If I had to plunk down money on the order of causation, I would not bet on it being the education that causes wealth which then also causes a reduction in obesity. I suspect it is prior wealth that causes a reduction in obesity and success in higher education.

So yeah, I could see the relative lack of fat philosophers as a result of bias in favor of wealth and privilege (though I am interested to hear more from Manne on the role that Fatphobia is playing). And yeah, that bias isn’t exclusive to philosophy–and characteristic of academia in general–but that really doesn’t excuse us either.

sahpa
sahpa
Reply to  The Doctor
25 days ago

Meme is right. The obvious confounds to worry about are wealth and education. Their exact causal relationship with one another is actually irrelevant to the question at hand – what matters is how much *that pair* of factors explains.

So it is in fact very easy to imagine that the extreme thinness of US academic philosophy (relative to the US pop) is not (mainly, largely) the result of widespread bias within the discipline. Assuming that by ‘bias’ you mean something like personal prejudice against fat people.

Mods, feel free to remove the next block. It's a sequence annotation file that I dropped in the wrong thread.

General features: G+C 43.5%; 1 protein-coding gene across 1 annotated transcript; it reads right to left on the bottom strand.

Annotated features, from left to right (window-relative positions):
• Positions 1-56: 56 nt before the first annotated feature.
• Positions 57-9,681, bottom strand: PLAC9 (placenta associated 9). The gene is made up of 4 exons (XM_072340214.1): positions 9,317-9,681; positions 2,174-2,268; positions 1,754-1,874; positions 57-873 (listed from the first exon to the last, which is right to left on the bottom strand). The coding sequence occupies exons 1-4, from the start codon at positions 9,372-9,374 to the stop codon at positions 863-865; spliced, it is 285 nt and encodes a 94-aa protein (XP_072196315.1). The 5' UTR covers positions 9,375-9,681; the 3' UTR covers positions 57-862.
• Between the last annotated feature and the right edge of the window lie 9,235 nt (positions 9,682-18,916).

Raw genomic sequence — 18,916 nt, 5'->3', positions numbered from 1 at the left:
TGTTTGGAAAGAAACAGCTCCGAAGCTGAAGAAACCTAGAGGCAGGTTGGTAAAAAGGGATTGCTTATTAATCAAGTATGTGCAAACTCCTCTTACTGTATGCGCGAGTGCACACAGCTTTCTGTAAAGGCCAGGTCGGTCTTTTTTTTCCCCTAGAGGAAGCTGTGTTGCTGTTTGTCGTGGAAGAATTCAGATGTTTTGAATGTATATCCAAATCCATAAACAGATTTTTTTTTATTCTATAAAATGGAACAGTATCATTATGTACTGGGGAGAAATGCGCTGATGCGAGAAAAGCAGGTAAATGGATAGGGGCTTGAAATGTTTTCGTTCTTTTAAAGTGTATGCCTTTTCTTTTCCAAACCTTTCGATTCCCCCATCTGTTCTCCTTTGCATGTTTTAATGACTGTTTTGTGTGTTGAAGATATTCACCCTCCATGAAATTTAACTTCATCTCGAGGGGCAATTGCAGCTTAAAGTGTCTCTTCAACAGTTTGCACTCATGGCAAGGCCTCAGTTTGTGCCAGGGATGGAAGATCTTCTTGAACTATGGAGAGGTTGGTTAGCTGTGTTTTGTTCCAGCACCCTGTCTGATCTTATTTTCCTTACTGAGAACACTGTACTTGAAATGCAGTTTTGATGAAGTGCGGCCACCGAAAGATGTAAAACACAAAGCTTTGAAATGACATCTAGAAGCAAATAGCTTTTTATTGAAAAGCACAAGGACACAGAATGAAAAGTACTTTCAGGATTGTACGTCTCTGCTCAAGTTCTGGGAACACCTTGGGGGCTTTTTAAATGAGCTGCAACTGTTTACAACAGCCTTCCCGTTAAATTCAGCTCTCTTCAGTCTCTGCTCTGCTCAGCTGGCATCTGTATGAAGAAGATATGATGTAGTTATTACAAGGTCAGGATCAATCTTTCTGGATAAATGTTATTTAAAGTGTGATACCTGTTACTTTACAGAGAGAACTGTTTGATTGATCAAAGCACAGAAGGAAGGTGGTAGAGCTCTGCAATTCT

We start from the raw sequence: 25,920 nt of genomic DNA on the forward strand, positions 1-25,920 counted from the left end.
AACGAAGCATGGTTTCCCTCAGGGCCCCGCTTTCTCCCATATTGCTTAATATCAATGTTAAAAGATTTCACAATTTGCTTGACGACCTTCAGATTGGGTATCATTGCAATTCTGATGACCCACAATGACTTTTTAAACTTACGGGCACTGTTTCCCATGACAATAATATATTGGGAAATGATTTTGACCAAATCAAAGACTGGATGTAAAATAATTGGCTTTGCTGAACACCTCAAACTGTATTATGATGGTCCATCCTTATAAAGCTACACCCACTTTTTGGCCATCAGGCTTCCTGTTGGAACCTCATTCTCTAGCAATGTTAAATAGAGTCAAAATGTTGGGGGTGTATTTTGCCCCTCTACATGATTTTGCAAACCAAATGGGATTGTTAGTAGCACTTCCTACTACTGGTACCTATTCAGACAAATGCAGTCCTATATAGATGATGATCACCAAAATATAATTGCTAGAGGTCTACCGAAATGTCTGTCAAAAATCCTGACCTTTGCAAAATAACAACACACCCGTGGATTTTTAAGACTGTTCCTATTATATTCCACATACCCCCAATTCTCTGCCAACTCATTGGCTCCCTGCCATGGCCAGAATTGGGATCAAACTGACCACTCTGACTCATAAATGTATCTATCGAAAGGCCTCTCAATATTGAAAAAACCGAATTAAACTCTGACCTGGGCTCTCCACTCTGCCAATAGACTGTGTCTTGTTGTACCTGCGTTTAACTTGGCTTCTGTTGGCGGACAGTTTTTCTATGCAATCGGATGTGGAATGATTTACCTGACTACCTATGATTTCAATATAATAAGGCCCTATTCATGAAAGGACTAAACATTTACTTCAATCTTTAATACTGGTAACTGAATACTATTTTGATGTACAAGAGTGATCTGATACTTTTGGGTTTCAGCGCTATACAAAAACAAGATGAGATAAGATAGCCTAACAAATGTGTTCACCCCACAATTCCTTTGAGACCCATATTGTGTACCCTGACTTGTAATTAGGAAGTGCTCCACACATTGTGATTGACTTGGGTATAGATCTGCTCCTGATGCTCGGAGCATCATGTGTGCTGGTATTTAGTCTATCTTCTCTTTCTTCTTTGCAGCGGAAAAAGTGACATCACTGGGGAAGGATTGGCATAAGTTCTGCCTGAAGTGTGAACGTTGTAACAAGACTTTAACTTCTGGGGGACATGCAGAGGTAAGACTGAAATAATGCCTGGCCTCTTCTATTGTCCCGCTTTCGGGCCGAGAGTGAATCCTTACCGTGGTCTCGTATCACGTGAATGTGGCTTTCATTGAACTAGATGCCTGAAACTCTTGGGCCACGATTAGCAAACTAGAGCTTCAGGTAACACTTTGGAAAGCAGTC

The Doctor
The Doctor
Reply to  sahpa
24 days ago

Why wouldn’t the causal relationship be important? On one version of the story, as a person gets more educated, they get more wealth, which in turn, results in them eating better, having better health care etc, which results in a smaller size. The slimness of philosophers would be a by-product of their education–which, in theory, is what we should be selecting for when doling out jobs, publications, presenting spots at conferences, etc.

On the other version, we have prior wealth and privilege resulting in both a smaller size and better education. I hope we can all agree that we shouldn’t be selecting who gets jobs, publications, presenting spots at conferences, etc based on who grew up rich! (Or privileged in other ways that are irrelevant).